Following a police statement by Solomou, Lazarides was also arrested; 80 grammes of cannabis was found in his possession.

    In turn Lazarides named the Greek as his alleged supplier, leading to the arrest of Aretzoglou - who had a small quantity of drugs in his possession - at a friend's house in Larnaca yesterday morning.

    Police believe the Greek brought in around four kilos of cannabis from Greece when he arrived in Cyprus last Sunday, and cut another deal in Limassol.

    Thursday, November 5, 1998

    [06] Parents fury as children detained by 'police'

    PARENTS in the occupied areas are up in arms after three minibus drivers they hired to ferry their children to school were arrested by 'police'.

    The drivers were hired after the death of a 15-year-old girl on an official schoolbus in occupied Nicosia last week. Tugba Oruc fell from the bus and was crushed to death under its wheels.

    Since then, the magnitude of the tragedy has been exacerbated by the unfeeling attitude of the authorities. First, the 'Education Ministry' refused the girl's friends time off school to attend her funeral. Then, when students protested about this and about the general condition of the busses on the day of the funeral, teachers condemned the protest as "illegal" and threw out floral tributes left on Oruc's classroom desk by her friends.

    The crowning moment, however, came on Tuesday when the minibus drivers, who had been hired by parents concerned about the unsafe busses after the 'Education Ministry' ignored their concerns, were arrested along with dozens of children they were driving to school. According to Turkish press reports, the arrests were made after the owners of the original transport company responsible for the girl's death complained that they were being by- passed by the private service.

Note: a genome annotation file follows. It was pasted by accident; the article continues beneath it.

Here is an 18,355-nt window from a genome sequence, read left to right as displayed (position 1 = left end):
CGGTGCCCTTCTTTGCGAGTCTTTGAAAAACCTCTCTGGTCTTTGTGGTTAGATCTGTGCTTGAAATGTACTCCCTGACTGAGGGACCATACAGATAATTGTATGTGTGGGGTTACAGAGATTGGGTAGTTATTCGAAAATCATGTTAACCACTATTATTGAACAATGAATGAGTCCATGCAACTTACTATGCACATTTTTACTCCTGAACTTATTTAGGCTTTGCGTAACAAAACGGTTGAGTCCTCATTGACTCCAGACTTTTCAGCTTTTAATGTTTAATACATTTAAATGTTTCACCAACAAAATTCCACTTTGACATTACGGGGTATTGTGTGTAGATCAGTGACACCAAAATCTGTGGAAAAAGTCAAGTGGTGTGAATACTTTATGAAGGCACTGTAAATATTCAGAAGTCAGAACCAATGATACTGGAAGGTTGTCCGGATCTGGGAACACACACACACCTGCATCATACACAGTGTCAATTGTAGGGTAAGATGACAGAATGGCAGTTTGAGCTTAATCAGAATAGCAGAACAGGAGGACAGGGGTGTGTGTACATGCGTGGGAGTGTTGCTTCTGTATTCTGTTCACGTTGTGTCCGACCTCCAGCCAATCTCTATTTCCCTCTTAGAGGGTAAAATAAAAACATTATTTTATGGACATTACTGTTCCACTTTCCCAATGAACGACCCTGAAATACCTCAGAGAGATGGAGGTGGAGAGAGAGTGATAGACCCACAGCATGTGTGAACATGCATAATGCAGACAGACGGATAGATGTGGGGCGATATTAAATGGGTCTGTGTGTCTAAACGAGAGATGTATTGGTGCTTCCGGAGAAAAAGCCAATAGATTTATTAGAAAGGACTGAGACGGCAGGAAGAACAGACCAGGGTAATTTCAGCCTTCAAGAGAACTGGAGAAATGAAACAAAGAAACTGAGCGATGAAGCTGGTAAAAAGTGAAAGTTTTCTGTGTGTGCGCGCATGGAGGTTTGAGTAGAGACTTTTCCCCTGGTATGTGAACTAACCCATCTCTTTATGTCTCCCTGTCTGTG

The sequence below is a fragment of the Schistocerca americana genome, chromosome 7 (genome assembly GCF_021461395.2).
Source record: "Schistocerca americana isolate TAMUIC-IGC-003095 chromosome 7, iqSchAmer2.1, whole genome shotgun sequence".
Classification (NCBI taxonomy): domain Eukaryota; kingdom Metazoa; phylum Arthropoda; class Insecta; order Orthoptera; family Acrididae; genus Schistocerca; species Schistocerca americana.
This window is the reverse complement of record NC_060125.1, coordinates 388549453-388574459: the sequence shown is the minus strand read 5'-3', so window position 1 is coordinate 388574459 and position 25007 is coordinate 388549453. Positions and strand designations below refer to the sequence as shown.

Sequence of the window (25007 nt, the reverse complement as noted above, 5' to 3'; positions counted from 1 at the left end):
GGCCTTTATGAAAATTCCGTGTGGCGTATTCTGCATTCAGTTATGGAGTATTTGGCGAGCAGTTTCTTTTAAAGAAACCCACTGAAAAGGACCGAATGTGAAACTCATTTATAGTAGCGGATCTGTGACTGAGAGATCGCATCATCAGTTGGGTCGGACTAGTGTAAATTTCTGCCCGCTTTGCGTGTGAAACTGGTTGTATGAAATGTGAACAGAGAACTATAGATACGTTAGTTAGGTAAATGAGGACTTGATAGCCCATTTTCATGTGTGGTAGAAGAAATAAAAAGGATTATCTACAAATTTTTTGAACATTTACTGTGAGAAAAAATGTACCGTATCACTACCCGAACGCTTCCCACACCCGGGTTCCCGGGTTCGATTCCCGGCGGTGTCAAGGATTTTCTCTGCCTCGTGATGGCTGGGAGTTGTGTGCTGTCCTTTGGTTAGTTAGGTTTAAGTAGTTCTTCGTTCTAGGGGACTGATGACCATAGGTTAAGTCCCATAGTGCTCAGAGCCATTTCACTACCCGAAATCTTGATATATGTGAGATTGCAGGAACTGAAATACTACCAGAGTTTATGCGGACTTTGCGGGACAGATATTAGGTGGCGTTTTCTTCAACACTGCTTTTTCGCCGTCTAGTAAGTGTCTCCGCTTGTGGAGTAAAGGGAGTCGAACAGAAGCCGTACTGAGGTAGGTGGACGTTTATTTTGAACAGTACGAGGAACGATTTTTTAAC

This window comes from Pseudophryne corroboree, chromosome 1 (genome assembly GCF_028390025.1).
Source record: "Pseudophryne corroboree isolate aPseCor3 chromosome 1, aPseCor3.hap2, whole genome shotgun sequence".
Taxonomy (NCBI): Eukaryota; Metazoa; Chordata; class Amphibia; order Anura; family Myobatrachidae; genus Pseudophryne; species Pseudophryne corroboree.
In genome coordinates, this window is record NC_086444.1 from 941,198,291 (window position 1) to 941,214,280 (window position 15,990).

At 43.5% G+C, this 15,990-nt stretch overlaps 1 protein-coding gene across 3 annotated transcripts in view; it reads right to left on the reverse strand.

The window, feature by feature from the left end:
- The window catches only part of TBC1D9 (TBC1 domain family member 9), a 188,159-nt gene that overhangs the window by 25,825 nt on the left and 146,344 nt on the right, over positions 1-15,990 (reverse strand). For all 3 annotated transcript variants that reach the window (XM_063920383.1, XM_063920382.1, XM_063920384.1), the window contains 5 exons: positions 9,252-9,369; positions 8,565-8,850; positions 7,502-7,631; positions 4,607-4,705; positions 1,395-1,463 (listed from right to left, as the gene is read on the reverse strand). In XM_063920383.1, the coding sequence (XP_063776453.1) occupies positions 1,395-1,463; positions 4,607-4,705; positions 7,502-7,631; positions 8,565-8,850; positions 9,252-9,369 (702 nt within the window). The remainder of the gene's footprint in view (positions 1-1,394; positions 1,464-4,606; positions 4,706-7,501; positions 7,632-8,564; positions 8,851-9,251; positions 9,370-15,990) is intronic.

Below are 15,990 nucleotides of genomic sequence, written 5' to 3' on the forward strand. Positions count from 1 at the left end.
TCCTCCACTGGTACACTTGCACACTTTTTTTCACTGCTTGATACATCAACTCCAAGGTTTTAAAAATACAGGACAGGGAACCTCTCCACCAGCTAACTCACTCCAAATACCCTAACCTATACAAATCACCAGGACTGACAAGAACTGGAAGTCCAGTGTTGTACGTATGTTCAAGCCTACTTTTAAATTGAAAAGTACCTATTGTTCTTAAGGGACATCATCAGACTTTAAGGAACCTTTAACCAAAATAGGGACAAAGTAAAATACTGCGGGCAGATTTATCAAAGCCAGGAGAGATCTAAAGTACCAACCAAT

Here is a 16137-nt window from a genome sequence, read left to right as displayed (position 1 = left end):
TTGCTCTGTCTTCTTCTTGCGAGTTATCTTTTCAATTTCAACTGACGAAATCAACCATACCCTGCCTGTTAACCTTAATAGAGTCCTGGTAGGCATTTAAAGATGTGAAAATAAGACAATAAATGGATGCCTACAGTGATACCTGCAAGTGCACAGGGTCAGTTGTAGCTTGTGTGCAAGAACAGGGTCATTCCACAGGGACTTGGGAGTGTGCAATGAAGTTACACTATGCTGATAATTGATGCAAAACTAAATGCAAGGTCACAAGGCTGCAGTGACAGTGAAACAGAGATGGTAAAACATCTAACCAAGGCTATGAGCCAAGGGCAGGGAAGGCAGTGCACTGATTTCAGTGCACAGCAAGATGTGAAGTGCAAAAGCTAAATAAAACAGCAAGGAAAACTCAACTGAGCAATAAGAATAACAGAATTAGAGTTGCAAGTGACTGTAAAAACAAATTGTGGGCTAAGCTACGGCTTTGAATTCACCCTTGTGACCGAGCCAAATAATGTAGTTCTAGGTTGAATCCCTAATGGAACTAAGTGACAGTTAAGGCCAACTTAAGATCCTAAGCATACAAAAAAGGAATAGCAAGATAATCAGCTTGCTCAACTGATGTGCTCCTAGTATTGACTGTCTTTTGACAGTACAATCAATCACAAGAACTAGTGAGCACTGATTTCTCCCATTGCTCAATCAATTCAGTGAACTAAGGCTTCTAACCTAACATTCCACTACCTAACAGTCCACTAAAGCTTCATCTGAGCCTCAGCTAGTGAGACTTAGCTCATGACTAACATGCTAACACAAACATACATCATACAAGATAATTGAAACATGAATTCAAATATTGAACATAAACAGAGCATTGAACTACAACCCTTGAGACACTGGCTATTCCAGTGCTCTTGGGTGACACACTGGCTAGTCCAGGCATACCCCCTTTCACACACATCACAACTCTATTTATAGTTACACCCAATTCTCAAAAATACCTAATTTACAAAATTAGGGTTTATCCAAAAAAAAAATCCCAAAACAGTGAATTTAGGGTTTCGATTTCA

Outraged parents were forced to collect their children from the 'police' station.

    Thursday, November 5, 1998

    [07] Market posts record volume as takeover sentiment holds sway

    By Hamza Hendawi

    SHARE PRICES closed higher yesterday for the sixth successive session, thanks to continued interest in insurance stocks reportedly targeted by a major takeover bid, traders said.

    The all-share index closed up 0.31 per cent at 91.49, taking to 5.01 per cent total gains made since last Tuesday. At 3.67 million, volume was the biggest so far this year. Insurance stocks alone accounted for an unusually high 1.29 million, relegating the blue-chip banks sector to a rare second place.

    "People are taking positions according to how they feel," said senior broker Stavros Agrotis of CISCO, the Bank of Cyprus' investment banking arm. He was referring to yesterday's hectic trading in insurance shares.

    Shares of Paneuropean Insurance, the reported target of a takeover bid, continued to rise yesterday, adding four more cents to close at 1.25, a leap of more than 50 cents from its price in mid-October. More than 320,000 stocks in the company changed hands in yesterday's trade, accounting for 11.1 per cent of the bourse's entire volume.

    Stocks of Interamerican Insurance and Philiki Insurance, for which Paneuropean is the holding company, also continued to gain. Interamerican took on 4 cents to close at 1.12, while Philiki rose by three cents to close at 1.11. Trade in the two stocks represented 19 per cent of the market's volume, or just over 615,000.

    The keen interest in insurance stocks began last week when the Shacolas Group announced that it had been approached by parties it did not name to acquire its Paneuropean Insurance. Market speculations shortlisted the interested parties as Alpha Credit Bank of Greece, which recently acquired a majority stake in the island's now-defunct Lombard NatWest Bank, the National Bank of Greece (Cyprus) and Demetris Kontominas of Interamerican Hellas who sold Interamerican to the Shacolas group in 1995.

    The latest market report making the rounds yesterday, however, had Kontominas close to clinching a deal with Shacolas at as much as 1.55 per share, 0.30 above yesterday's closing price.

    The weekly newspaper Financial Mirror, however, said yesterday that Kontominas was offering 1.50. Tycoon Nicos Shacolas, who reportedly own at least 35 per cent of Paneuropean's market capital, insists on 2.00 apiece, the English-language newspaper said.

    An offer of 1.50 per share would translate into a windfall for Paneuropean's estimated 1,700 shareholders. But traders warn that the rapid rise in the stock value and the hurry with which players are taking positions in Paneuropean in the hope of a fast profit might leave latecomers exposed, particularly if the takeover bid founders and the price plunges as a result.

    Bank of Cyprus shares, meanwhile, ended lower yesterday for the first time since October 26. It closed at 3.78, while rival Cyprus Popular Bank gained two cents to close slightly ahead at 3.79.